A science experiment created by Brethren Christian School students is scheduled to arrive at the International Space Station this spring.
The engineering club at the Huntington Beach school partnered with San Jose-based Quest for Space, an educational program that has launched more than 100 student-designed experiments since 2010, to send its project into Earth’s orbit.
Brethren Christian’s work will be included in a cargo vessel scheduled to leave West Virginia on an unmanned rocket in April. Astronauts aboard the space station will receive the experiment, execute it and then send data to the students about once a week.
The project features a camera and two clocks performing two tests.
One test is based on a crystal oscillator, which uses a vibrating crystal to create an electrical signal with an exact frequency. It will monitor that frequency to see how the clock is affected by the elements of outer space.
Additionally, the test will seek to reprove Albert Einstein’s theory of relative time in space, comparing the performance of two identical clocks — one in space and one on Earth.
Their experiment will orbit for 30 days in space, and all of the data will be sent by astronauts aboard the International Space Station to NASA upon the experiment’s completion. The students’ equipment will be returned to Earth on a cargo vessel.
“We’re expecting the clock to come back to be younger,” said Rick Peterson, a parent who is helping with the project. “The time is going to be less on the clock coming back. It’s just a fraction of a second, but it’s large enough for us to measure with our equipment.”
Some of the equipment needed for the experiment was donated by Biola University, and the club is running a GoFundMe campaign to raise money for other expenses, program mentor Mike Donahue said.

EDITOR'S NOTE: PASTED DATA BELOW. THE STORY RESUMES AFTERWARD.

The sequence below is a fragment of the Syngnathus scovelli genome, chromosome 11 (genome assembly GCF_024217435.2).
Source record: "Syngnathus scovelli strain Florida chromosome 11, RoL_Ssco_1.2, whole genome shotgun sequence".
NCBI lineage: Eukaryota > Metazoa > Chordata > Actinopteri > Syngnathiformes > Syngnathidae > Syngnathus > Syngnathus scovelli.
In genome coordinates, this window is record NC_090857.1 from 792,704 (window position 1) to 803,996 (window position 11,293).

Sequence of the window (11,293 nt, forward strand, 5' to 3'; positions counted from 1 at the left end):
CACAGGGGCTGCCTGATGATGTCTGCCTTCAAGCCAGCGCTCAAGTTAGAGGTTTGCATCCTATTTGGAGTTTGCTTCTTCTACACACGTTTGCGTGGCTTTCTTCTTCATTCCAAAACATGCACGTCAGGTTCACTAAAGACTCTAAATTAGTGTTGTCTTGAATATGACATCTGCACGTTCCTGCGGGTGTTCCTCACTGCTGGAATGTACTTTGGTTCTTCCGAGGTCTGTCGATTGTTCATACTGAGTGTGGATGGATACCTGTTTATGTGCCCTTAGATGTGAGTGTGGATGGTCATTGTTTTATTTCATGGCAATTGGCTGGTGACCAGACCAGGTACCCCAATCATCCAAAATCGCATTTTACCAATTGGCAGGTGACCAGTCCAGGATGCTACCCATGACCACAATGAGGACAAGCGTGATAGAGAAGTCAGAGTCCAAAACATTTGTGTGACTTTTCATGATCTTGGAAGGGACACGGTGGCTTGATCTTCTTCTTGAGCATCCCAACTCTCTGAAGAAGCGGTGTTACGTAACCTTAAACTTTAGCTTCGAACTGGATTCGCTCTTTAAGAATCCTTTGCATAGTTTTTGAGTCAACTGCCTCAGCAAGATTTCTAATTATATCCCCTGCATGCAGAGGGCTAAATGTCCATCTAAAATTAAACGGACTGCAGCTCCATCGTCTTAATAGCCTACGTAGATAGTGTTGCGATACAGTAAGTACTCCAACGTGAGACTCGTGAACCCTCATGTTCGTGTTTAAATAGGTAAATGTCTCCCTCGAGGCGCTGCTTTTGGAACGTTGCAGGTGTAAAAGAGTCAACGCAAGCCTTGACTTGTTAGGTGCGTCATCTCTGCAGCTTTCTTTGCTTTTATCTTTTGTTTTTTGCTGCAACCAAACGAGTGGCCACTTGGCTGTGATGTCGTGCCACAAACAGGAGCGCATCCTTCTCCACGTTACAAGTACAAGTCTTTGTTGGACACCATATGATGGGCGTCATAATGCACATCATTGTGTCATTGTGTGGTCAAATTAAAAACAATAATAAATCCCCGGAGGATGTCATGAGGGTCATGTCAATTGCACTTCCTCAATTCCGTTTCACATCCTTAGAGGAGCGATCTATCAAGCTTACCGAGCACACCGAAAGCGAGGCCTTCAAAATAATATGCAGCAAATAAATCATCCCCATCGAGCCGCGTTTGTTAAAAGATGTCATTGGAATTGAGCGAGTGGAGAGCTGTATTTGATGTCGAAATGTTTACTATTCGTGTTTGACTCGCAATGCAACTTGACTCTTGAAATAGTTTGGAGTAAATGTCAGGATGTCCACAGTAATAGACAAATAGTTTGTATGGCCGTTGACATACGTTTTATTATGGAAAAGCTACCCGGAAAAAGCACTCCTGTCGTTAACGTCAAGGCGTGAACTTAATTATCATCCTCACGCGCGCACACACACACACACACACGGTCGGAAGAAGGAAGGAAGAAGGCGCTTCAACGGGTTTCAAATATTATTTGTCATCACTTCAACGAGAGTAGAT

Before creating the actual experiment, club members formed a prototype on a breadboard. Once they had their design down, the students and their advisors soldered the wires.
Now all that’s left is coding, said student Colby Peterson, a junior and the technical lead for the project.
“We’ve already figured out a way to have [the experiment] talk to our main computer so it sends data to us every week,” Colby said. “We have to learn two different coding languages … to figure out how to get them to work with each other.”
Colby has been coding since fourth grade, his interest beginning with wanting to create video games. This project has proven to be one of the most exciting because “it’s building something with your own hands that’s going into space,” he said.
Jessi Diment, a sophomore, said that at first she wasn’t keen on the project because math and science are not her strong suits, but after Donahue encouraged her to get involved, she greatly enjoyed it.
“It’s been really fun to watch our team grow and mature and learn,” Jessi said. “We’re all very excited about this now.”
On Tuesday, the students Skyped Andrew Aldrin, an associate professor at Florida Institute of Technology and president of the Buzz Aldrin Space Institute, which was formed to advance space exploration.
Andrew Aldrin, the son of the second man to walk on the moon, said that the skills learned in Brethren Christian’s program — from engineering principles to teamwork and presentation — are preparing them to be leaders in science.
“We do a pretty good job in our education system of training really, really great engineers, but we don’t do a very good job of training good leaders and managers,” he said. “You need to be more than just an engineer. You need to understand business, you need to understand communication.”
He added that the students are fortunate to be living in “an incredible period of time.”
“Until very recently, if you wanted to talk about sending an experiment to the space station, you would have to have probably millions of dollars and it would take you years,” Aldrin said to the students. “You are going to have opportunities throughout your life to get involved in space that just didn’t exist before.”